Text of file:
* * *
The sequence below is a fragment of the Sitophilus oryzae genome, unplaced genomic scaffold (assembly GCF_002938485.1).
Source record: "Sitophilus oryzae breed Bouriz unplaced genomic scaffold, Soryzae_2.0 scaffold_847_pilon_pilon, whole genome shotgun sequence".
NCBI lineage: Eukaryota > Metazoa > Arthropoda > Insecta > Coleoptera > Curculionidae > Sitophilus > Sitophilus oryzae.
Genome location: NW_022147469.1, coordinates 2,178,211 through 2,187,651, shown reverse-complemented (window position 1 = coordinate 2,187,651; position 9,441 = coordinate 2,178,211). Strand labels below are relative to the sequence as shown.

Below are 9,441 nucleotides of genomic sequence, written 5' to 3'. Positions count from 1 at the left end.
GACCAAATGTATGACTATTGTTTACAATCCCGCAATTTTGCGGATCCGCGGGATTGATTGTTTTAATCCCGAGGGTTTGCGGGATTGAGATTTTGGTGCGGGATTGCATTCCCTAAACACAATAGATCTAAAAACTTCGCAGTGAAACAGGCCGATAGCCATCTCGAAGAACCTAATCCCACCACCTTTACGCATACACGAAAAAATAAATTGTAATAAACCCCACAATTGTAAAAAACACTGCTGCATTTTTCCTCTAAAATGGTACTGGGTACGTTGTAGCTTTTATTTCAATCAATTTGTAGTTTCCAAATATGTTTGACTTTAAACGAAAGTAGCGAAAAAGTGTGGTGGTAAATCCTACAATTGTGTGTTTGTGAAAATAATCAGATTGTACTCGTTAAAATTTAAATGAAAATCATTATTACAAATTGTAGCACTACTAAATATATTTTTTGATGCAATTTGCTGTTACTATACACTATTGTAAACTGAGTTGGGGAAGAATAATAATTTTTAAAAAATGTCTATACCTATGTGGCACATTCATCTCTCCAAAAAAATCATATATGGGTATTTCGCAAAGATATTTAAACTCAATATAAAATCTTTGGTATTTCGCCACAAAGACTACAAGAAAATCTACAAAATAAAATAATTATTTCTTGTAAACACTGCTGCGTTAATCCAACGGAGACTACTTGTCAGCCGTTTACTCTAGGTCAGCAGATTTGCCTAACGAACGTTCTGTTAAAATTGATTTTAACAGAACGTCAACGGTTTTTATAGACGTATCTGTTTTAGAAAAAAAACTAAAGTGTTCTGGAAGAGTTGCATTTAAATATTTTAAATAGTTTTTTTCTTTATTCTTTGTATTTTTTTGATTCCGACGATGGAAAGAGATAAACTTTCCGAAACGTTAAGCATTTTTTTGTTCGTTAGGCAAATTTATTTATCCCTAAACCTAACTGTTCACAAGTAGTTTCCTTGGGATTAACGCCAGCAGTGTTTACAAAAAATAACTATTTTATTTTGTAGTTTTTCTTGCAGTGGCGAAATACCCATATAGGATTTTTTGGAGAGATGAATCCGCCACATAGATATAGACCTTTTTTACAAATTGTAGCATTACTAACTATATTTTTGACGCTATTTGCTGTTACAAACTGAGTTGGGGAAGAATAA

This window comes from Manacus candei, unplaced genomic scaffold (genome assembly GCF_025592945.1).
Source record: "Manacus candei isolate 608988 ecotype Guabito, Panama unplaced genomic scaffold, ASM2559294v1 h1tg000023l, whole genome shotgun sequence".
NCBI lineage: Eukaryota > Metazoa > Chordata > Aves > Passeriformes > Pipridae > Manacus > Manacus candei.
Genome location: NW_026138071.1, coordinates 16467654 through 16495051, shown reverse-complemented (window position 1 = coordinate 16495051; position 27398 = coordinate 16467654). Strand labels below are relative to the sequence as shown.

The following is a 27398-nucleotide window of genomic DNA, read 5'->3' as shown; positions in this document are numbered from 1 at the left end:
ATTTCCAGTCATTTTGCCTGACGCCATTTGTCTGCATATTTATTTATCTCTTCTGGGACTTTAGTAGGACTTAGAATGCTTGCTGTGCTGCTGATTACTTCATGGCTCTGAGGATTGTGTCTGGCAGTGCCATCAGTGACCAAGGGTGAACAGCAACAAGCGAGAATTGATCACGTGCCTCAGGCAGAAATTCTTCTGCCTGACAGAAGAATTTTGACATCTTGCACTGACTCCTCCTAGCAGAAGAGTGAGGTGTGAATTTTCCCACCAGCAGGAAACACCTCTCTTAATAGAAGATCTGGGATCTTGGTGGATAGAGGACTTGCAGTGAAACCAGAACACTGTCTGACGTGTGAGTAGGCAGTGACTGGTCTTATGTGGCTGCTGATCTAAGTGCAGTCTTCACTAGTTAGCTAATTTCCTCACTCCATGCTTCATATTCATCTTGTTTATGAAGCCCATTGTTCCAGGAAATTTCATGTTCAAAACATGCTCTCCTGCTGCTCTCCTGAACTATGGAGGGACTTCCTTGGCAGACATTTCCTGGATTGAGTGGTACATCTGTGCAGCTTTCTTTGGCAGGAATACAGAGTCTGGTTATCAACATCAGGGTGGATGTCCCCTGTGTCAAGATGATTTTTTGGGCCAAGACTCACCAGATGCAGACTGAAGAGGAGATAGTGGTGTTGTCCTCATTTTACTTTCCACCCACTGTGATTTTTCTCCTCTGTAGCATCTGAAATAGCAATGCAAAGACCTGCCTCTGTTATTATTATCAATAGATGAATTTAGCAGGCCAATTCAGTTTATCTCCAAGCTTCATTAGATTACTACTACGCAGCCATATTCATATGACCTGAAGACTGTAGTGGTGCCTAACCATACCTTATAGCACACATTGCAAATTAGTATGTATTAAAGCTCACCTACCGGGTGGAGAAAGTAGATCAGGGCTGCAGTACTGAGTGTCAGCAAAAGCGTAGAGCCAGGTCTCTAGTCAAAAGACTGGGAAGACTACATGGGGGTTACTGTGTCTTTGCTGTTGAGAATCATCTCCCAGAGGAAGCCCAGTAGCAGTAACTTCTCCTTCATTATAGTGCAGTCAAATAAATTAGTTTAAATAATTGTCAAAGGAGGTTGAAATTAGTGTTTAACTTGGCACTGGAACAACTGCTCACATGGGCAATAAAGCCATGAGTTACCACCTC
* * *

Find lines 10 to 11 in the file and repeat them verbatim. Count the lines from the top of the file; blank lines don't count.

Genome location: NW_026138071.1, coordinates 16467654 through 16495051, shown reverse-complemented (window position 1 = coordinate 16495051; position 27398 = coordinate 16467654). Strand labels below are relative to the sequence as shown.

The following is a 27398-nucleotide window of genomic DNA, read 5'->3' as shown; positions in this document are numbered from 1 at the left end: